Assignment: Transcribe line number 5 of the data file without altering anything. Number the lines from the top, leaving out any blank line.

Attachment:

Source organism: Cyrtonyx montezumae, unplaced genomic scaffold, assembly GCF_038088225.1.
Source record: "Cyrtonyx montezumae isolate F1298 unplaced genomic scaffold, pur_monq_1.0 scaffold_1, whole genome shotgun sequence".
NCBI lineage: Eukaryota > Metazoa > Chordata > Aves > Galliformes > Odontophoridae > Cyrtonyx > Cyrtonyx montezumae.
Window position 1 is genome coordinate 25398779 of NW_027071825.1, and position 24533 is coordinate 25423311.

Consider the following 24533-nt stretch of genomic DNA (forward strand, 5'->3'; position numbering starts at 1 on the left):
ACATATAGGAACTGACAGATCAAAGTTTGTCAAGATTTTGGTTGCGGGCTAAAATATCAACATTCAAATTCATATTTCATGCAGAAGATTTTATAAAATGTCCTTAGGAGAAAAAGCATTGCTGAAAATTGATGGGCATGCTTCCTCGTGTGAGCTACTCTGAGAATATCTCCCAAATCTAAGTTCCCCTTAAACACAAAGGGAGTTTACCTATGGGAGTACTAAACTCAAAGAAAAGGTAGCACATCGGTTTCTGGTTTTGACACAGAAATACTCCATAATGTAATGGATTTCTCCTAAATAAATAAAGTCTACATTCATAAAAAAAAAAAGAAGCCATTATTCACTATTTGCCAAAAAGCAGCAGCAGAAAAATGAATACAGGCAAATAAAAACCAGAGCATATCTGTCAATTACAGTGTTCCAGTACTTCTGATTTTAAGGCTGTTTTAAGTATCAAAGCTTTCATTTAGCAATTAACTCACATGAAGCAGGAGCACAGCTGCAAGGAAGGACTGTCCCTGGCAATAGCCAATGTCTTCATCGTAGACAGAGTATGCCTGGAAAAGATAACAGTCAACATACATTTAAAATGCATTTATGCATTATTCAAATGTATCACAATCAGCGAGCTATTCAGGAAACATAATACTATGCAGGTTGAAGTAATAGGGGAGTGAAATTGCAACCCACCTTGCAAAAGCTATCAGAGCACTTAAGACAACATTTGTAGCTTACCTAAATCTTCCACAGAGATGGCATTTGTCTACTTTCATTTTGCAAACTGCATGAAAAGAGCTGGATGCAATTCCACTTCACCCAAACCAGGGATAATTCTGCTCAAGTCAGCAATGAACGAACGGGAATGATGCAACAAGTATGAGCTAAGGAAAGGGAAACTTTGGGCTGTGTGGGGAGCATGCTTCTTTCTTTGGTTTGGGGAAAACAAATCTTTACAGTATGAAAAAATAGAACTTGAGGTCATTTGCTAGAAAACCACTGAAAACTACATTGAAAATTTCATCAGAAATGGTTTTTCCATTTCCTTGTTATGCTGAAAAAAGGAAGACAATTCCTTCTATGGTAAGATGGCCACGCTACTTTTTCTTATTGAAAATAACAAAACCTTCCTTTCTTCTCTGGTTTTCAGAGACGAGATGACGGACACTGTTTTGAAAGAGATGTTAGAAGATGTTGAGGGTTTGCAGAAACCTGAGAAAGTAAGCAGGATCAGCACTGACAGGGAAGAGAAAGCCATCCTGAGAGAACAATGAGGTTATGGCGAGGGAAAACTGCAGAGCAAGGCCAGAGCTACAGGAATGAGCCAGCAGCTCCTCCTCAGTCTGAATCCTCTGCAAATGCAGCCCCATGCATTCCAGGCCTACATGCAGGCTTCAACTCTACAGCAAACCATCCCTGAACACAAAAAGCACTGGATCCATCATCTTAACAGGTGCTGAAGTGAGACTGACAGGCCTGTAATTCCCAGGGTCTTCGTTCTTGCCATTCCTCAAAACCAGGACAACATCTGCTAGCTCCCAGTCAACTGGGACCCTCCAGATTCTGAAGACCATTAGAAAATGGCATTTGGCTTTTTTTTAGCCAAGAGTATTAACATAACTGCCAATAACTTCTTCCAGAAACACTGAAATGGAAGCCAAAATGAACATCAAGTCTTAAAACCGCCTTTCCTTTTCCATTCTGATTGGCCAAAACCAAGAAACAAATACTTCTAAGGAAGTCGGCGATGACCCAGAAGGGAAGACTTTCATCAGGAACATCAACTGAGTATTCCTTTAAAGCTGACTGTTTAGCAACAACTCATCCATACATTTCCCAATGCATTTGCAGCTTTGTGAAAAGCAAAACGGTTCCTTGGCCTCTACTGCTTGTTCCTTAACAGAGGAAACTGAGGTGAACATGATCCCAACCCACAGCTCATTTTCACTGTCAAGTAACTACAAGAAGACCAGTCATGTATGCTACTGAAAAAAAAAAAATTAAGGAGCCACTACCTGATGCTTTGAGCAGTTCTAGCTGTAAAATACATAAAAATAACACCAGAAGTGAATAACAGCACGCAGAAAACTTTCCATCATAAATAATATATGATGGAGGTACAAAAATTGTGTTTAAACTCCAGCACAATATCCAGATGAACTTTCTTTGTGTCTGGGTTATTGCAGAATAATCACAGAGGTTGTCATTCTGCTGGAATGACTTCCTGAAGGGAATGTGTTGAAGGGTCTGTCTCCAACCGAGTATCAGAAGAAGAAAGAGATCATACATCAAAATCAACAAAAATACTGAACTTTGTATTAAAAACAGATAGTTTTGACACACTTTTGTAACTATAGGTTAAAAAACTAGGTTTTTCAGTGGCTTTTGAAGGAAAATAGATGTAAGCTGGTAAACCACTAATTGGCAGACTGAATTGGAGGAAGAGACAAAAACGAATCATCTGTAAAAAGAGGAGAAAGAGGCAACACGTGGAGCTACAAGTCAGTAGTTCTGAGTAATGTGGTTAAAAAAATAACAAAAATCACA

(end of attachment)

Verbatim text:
Consider the following 24533-nt stretch of genomic DNA (forward strand, 5'->3'; position numbering starts at 1 on the left):